Tuesday, July 05, 2005

What a strict constitutional approach brings...

We'll all be hearing a lot about activists and constuctionists and liberal and conservative justices. What it all comes down to is whether or not people have any rights not specifically laid out in the Constitution, and whether our society should evolve as needs dictate or we should consider the Founders to have had vast psychic powers that will guide us for centuries.

I'm not being entirely fair. I have some sympathies for people who say that they don't want judges "legislating from the bench." Judges aren't elected, they can't be tossed out of office and there is potential for tyranny.

On the other hand, things aren't right just because they're popular. Slavery was once really popular. Half the country argued that it should be up to the states to decide whether or not to have it. I hear that a lot of people died over the question. But I think we can all agree that even if 99% of the population wanted slavery, it'd still be wrong. In fact, I know we agree with that. We certainly apply that standard to Germany, a country that we demanded continual pennance from, generations after its World War II crimes. Sometimes, the court has to step in and say, "Sorry... that law or practice is wrong and you can't do it if we're to have a functioning Democracy."

Some will argue that the court should only do that in cases where the Constitution specifically spells out a right. A state can't force somebody to incriminate themselves in testimony, for example, because the 5th ammendment says it's not a state right. Anything else not laidm out so clearly is a state right since the Constitution cedes authority to the people, through their local governments.

For a look at what this leads to, I'll excerpt from an absurd column in today's Wall Street Journal, by Robert H. Bork. Bork believes that court it creating rights out of thin air. His criticisms of other justices prove not only that we're lucky he never made it to the court, but the absurdity of the strict coonservative approach to Supreme Court Decisions.

First, he criticizes former Justice Harry Blackmun for writing, in an opinion, that he asserts a "Moral fact that a person belongs to himself and not others or to society as a whole." Think about that. This drives Bork crazy. But think about yourself. Who do you belong to? I might have obligations to society, I definitely owe it a lot, but I don't belong to it as if I'm a piece of property and I can't think of a thoughtful person who would argue that I do. But, Bork doesn't see it in the Constitution so it must not be true. I must belong to society in the same way that my DVD player belongs to me.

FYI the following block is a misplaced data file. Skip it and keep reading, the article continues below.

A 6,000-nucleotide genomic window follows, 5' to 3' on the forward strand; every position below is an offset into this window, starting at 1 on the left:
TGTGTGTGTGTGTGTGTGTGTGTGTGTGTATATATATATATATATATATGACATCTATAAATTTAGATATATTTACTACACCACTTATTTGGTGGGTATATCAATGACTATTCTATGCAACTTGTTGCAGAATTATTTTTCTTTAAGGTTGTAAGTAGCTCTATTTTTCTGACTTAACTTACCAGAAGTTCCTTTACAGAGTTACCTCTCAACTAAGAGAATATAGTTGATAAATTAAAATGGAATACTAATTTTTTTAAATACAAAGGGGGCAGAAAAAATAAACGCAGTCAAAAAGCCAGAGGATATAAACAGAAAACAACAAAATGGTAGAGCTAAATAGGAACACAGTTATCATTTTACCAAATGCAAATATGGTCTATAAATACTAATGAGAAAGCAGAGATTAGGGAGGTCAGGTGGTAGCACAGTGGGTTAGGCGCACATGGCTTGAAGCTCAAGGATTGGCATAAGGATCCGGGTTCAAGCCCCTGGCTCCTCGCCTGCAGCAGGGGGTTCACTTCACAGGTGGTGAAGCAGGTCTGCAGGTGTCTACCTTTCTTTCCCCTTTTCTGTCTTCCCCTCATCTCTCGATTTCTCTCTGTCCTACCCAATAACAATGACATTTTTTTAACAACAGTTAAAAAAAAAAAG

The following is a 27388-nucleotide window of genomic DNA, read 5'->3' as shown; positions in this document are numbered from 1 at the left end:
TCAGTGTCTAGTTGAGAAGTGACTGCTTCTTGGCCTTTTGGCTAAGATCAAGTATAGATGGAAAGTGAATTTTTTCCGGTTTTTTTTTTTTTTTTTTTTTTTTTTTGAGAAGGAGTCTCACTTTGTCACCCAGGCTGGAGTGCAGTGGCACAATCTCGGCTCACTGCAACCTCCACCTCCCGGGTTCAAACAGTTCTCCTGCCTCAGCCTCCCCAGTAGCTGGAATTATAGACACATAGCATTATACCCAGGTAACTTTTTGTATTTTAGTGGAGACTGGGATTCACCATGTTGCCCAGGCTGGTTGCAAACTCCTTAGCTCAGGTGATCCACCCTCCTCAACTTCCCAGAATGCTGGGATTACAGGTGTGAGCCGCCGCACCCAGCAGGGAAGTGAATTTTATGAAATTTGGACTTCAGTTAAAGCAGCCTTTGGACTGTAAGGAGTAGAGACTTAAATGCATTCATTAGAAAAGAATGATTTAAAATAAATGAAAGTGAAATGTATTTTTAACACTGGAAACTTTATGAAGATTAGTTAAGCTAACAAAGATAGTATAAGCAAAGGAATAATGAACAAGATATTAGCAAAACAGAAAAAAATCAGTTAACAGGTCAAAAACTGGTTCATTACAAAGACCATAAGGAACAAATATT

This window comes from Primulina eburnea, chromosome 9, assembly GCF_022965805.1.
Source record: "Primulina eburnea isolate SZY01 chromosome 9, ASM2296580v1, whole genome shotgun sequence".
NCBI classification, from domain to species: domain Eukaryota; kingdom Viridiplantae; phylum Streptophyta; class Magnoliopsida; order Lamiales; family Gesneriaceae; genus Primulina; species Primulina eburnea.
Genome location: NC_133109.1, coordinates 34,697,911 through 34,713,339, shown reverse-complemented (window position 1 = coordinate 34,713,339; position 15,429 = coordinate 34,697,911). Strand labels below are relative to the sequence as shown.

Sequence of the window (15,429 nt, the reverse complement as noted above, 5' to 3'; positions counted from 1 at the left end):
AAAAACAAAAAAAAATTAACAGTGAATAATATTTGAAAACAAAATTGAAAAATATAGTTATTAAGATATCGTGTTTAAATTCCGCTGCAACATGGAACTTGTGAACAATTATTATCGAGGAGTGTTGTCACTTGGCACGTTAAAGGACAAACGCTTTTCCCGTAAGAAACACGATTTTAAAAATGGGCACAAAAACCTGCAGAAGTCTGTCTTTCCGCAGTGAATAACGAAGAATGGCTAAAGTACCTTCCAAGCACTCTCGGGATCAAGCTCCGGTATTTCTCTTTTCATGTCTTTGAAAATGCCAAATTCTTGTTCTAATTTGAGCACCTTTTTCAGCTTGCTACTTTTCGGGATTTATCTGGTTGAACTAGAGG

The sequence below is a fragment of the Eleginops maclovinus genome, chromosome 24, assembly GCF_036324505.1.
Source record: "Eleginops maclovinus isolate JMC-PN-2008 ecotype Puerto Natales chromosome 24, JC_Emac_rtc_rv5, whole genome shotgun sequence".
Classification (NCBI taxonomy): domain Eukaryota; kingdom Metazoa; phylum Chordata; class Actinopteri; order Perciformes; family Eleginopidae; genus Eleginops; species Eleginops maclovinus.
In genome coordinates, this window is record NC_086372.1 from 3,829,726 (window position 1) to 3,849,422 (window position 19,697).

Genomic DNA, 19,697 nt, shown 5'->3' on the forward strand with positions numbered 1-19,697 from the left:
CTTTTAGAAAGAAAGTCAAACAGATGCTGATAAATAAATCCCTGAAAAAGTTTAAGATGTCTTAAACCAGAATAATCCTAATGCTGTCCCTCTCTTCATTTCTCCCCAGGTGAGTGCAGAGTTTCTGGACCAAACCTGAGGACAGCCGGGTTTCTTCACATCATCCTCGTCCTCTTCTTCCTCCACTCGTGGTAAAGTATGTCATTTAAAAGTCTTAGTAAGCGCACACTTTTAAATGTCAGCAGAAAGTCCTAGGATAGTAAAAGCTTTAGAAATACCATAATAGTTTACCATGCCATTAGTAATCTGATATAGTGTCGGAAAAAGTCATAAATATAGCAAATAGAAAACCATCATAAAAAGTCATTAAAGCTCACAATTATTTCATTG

Bork's next target is current Justice Anthony Kennedy. Kennedy said, "At the heart of liberty is the right to define one's own concept of existence, of meaning, of the universe and of the mystery of human life."

Think about Kennedy's words. Can you honestly disagree? Sure, there's no metaphysical freedom ammendment in the Constitution, but do we need one to justify something so self-evident as the freedom to ponder, and come to conclusions about "the mystery of human life" on our own? Bork thinks so.

Bork is really angry because these opinions led to the creation of, what he calls, "a constitutional right to homosexual sodomy." All right, so Bork's an angry, bitter, old prude. But he's one who apparently thinks that states have the right to criminalize private bedroom behavior. No, it's worse than that. He also doesn't think that individuals have the right to metaphysical meanderings.

Bork's complaints about the court are many. He writes as a defender of the constitution, but what he's trying to do is turn society back. His litany of complains against the court are all social, saying that the court has "protected as free speech the basest of pornography," and "destroyed taboos about vile language in public," "mounted a campaign to normalize homosexuality..." You see where Bork stands on all of this. He's no defender of the Constitution, he's an enemy to individual freedom and a Bork-style appointee will be the same way. It's the ones who'll talk the most about adherence to the letter of the Constitution who will do the most the limit individual freedom, right down to your rights to "determine one's own concept of existence."

P.S. Bork's a moron.

3 Comments:

At 4:55 PM , Blogger hooey said...

Our best hope is the Senate. If the Democrat's stick to their principles and hold fast; filibuster, there will be certain RepublIcan't senators who will atempt to compromise just to make the filibuster go away. This can open the door for a progressive justce. Or at least one who is not as far right as Shrub wuold like.

 
At 10:11 PM , Blogger Mike M. said...

Howie, I hope you're right. Also, welcome to Thosethingswesay and thank you for reading and responding. It means a lot to me.

 
At 11:20 PM , Anonymous Jon said...

I'm also not aware of any part of the Constitution, as originally written or as amended, that stipulates the right of a citizen, foreign resident, or visitor to breathe, eat, or void their bowels. So if the anti-respiratory wing of the Dumbass Party got together with the anti-digestive wing of the Retard Party and passed a bill forbidding Texans to breathe, eat, or crap, would a strict constructionist say, "I don't see a violation of any elaborated right here"? Or should Texans maybe hope for some reasoned argument as to why other rights enumerated in the Constitution might have some logical connection to breathing et al?

I have to disagree with your contention that Bork is a "moron". He's clearly a dipshit.

 

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